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Boosting confidence: Is there a role for fiscal policy?

  • Konstantinou, Panagiotis
  • Tagkalakis, Athanasios

This paper investigates the widely held view that expansionary fiscal policy can boost consumer and business confidence, which will stimulate private spending and sustain economic activity. We find evidence in favor of this conjecture, i.e., cuts in direct taxes generate a positive effect on consumer and business confidence, while the same applies in cases of higher non-wage government consumption. However, higher government wage bills and government investment reduce confidence, with the effect being more pronounced when the Debt to GDP ratio is high, possibly because they entail a permanent increase in the size of the public sector, which would have to be financed by higher future taxes.

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Article provided by Elsevier in its journal Economic Modelling.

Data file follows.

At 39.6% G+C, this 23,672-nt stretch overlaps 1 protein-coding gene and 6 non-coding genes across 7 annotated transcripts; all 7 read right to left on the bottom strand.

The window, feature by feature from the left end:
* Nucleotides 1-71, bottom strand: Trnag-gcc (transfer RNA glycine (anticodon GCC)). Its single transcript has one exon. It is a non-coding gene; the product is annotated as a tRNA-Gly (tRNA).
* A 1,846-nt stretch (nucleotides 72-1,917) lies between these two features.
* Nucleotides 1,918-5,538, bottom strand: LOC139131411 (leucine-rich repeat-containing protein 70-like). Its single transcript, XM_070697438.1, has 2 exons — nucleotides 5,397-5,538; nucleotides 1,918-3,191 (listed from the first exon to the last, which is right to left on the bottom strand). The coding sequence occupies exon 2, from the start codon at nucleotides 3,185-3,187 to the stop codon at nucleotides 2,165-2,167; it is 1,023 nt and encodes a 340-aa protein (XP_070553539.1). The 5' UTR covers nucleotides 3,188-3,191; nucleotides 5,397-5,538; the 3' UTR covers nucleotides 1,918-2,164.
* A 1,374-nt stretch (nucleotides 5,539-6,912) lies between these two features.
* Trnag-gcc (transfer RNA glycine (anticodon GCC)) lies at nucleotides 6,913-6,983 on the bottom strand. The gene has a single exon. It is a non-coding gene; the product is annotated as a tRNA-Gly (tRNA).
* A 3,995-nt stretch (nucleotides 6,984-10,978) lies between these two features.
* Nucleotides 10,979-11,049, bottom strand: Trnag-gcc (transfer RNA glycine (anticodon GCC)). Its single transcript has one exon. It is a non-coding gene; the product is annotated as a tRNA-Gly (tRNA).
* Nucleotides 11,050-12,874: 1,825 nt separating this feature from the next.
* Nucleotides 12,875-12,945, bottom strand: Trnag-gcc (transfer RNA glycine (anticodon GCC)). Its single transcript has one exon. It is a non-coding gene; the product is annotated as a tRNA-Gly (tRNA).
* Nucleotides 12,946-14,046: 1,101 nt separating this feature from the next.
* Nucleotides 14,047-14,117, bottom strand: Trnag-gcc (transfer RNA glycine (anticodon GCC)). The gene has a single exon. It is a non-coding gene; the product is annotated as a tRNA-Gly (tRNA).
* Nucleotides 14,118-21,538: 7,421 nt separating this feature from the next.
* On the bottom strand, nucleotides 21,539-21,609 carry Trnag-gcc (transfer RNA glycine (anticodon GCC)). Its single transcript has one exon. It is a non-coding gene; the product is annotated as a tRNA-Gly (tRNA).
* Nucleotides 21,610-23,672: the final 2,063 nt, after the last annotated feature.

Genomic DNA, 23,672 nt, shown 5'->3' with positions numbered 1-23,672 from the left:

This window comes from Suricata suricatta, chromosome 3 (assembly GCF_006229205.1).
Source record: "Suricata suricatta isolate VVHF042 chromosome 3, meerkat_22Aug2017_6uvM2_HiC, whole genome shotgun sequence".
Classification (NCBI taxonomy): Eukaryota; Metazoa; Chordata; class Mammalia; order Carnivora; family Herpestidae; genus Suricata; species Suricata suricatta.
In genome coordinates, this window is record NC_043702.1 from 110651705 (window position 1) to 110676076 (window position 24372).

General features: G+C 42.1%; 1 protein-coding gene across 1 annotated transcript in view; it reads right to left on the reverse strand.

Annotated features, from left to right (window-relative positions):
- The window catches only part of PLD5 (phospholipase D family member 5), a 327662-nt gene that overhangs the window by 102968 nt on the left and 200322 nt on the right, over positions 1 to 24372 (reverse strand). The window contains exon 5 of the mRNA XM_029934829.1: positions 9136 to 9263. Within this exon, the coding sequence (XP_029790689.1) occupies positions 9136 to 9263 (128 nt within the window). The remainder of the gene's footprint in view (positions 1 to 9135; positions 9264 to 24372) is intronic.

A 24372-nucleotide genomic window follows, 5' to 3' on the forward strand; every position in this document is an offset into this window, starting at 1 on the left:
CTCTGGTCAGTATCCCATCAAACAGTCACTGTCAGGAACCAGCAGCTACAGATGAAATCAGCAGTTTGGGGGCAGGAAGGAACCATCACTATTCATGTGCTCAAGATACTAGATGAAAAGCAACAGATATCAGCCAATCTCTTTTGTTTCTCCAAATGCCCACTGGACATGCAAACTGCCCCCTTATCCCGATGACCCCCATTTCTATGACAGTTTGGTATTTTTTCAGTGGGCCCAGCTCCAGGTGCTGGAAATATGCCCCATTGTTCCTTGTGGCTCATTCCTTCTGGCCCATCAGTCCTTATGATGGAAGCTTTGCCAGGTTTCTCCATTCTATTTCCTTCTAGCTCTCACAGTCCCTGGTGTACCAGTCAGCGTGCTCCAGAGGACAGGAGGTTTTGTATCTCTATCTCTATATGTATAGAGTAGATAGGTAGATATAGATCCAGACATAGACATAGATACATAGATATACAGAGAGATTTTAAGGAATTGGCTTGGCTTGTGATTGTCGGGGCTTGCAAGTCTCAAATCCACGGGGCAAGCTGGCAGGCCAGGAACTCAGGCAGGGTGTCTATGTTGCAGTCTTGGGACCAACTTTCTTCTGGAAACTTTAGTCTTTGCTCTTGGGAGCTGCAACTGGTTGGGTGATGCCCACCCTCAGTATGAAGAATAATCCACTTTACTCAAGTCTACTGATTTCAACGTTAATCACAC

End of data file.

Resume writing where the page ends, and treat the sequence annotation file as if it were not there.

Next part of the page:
Volume (Year): 28 (2011)
Issue (Month): 4 (July)
Pages: 1629-1641

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Handle: RePEc:eee:ecmode:v:28:y:2011:i:4:p:1629-1641
Contact details of provider: Web page: http://www.elsevier.com/locate/inca/30411

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  13. BELTRAN, Helena & DURRE, Alain, 2003. "The determinants of consumer confidence: the case of United States and Belgium," CORE Discussion Papers 2003053, Université catholique de Louvain, Center for Operations Research and Econometrics (CORE).
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  17. Tagkalakis, Athanasios, 2008. "The effects of fiscal policy on consumption in recessions and expansions," Journal of Public Economics, Elsevier, vol. 92(5-6), pages 1486-1508, June.
  18. E. Philip Howrey, 2001. "The Predictive Power of the Index of Consumer Sentiment," Brookings Papers on Economic Activity, Economic Studies Program, The Brookings Institution, vol. 32(1), pages 175-216.
  19. Mark Doms & Norman Morin, 2004. "Consumer sentiment, the economy, and the news media," Finance and Economics Discussion Series 2004-51, Board of Governors of the Federal Reserve System (U.S.).
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